Analysis

Oman fighting hard to deliver development opportunities

Despite a gloomy 2020, the Sultanate’s rugged attention to the basics can propel positive change in the months ahead

After 2020 saw Oman’s economy shrink by 9%, investors are entitled to ask to what extent the nation’s slated $190 billion-worth of development projects are likely to be impacted in 2021.

Despite a raft of 2,410 active projects, Oman clearly doesn’t offer the cadre of mega projects we see in Saudi Arabia or the UAE, but nonetheless has proven highly attractive to investors because of its strong plans for economic diversification.

According to the World Bank, Oman’s economy is expected to make a solid recovery across 2021-2022, pushed by growing local consumption and the introduction of Value-Added Tax (VAT). Predictions include a likely 4% growth rate for the next two years, helped considerably by the recently-opened Ghazeer gas field in the centre of the country, which is expected to sustain strong energy demand and potentially encourage a flurry of new investments.

The best elements of that growth are suspected to be heavily back-end weighted towards 2022, when there will be the added push from the second phase of the valuable Khazzan field.

The Ghazeer field was also opened well ahead of schedule and indicates the Omani government’s efforts to ensure a sustainable supply of energy for the country’s power sector, as well as its rapidly expanding industrial sector – which are key to achieving the nation’s targets for economic diversification. It is also true, however, that while gas field development has been critical to meet growing domestic and global demand, it’s not on a scale that can dramatically lift the Omani economy by itself.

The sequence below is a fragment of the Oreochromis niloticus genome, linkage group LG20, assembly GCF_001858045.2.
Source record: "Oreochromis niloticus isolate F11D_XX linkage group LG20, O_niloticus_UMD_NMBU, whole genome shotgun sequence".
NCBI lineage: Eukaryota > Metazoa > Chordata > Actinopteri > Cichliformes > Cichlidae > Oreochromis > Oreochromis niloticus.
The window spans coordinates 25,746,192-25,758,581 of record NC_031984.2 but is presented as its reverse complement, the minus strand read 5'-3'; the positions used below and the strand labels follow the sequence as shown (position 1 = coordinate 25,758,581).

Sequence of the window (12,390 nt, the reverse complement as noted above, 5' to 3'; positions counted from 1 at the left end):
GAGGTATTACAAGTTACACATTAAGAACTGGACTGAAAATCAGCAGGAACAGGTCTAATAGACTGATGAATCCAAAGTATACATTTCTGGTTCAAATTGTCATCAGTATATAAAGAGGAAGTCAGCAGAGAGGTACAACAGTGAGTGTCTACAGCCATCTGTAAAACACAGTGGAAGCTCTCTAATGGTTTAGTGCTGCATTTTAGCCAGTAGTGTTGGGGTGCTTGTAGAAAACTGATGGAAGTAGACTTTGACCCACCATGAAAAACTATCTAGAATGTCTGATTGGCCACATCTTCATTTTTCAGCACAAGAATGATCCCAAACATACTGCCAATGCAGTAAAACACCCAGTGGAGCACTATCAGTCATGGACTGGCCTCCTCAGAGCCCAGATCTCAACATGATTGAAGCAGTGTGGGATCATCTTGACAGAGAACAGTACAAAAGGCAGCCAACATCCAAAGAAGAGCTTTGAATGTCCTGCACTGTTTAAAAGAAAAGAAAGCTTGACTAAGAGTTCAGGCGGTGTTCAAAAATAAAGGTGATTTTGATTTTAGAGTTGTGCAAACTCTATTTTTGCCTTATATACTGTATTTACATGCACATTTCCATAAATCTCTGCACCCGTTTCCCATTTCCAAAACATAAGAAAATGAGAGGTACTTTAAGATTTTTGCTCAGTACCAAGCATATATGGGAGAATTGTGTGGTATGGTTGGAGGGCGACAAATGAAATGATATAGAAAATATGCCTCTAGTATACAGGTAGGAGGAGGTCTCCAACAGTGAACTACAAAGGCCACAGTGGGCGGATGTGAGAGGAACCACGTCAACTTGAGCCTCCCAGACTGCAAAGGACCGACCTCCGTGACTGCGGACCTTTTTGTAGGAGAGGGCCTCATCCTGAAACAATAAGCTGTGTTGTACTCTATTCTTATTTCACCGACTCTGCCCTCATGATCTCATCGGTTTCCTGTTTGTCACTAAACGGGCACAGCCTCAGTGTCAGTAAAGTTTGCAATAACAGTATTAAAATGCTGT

Total production capacity from the area titled Block 61 – which comprises both Khazzan and Ghazeer – is expected to rise to 1.5 billion cubic feet of gas per day and more than 65,000 barrels a day of associated condensate. With an estimated 10.5 trillion cubic feet (TCF) of recoverable gas resources, the block has the capacity to deliver approximately 35 percent of Oman’s total gas demand, according to global power titan, BP.

The World Bank also commented that inflation is likely to pick up to around 3 percent in 2021, due to an anticipated recovery in domestic demand, coupled with the introduction of VAT. As to the likely income from VAT, economists estimate revenue to be in the range RO 300-400 million in a fiscal year, helping offset the sharp decline in oil and gas export revenues while easing the annual budget deficit.

Additionally, His Majesty Sultan Haitham bin Tarik recently launched a far-sighted economic plan for the nation – another factor that market pundits see as a signal for more favourable times to come.

The five-year roadmap, dubbed the ‘Medium Term Fiscal Balance Plan’, provides a blueprint for achieving fiscal sustainability during this timeframe, notably by paring debt, prioritizing spending towards strategic national objectives, conserving and boosting State reserves, and monetizing government assets, among other goals.

The reality is that the Omani government views its present set of development opportunities as a starting point, not an end-game: but time will tell if the economy and the pandemic allow the financial basics to shape up in the way that is urgently required.

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